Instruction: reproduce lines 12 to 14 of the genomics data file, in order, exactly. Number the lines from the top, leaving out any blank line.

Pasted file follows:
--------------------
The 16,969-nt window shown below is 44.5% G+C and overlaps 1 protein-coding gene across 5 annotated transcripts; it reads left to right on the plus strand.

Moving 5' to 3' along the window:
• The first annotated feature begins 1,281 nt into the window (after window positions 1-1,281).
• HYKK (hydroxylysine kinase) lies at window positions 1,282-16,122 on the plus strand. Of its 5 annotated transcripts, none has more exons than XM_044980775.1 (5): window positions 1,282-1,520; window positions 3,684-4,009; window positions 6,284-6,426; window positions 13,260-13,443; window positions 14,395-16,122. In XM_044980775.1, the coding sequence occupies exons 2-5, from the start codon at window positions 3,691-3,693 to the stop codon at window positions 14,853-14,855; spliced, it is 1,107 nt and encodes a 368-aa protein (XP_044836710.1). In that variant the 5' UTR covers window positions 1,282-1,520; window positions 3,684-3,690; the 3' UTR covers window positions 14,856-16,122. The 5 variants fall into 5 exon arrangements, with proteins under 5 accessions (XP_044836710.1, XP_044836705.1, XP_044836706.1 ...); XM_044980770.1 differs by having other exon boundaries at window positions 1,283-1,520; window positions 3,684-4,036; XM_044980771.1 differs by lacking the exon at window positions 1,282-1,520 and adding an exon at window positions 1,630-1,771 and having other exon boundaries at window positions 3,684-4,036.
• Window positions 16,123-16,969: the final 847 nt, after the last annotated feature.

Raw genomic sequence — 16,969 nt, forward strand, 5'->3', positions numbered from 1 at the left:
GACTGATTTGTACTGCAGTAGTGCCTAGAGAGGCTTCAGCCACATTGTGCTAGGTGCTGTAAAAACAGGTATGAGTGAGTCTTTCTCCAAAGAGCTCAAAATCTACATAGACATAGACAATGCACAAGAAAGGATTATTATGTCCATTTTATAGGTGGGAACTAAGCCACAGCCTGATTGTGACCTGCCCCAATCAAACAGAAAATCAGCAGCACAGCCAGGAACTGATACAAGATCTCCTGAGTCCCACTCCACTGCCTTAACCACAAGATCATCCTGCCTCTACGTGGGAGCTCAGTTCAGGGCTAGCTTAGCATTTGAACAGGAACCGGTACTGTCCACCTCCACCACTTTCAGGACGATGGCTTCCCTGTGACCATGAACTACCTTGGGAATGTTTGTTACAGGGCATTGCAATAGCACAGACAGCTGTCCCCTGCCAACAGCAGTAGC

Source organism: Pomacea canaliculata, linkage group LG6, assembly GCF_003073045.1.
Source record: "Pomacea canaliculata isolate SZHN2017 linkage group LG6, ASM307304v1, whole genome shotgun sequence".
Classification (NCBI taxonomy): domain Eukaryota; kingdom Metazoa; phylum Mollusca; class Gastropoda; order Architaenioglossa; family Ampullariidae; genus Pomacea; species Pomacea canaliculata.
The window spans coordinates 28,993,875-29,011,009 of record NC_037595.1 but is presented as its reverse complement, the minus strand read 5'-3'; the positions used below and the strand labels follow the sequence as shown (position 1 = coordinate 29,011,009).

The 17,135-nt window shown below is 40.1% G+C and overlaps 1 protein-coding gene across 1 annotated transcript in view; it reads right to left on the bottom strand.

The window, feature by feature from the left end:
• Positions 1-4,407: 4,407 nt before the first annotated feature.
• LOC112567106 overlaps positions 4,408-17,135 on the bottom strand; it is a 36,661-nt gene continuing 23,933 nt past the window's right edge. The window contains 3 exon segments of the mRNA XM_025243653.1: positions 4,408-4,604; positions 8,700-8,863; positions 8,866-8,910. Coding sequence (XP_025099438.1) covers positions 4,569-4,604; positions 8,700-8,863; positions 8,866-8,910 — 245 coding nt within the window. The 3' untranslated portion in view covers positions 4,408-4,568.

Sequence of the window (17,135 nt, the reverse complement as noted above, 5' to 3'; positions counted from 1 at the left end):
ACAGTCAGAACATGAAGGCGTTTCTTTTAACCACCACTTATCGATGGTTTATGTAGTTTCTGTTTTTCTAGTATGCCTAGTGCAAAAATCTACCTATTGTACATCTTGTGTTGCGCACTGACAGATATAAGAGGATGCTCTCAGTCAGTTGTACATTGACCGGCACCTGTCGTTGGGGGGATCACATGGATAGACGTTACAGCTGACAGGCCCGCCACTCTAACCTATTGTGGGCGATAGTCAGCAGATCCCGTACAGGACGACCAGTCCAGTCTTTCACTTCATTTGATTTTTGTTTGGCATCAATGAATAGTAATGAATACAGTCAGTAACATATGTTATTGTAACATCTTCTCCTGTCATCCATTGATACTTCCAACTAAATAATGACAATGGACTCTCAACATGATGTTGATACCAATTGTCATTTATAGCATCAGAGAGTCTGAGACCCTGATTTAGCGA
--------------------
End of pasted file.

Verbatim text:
The 17,135-nt window shown below is 40.1% G+C and overlaps 1 protein-coding gene across 1 annotated transcript in view; it reads right to left on the bottom strand.

The window, feature by feature from the left end:
• Positions 1-4,407: 4,407 nt before the first annotated feature.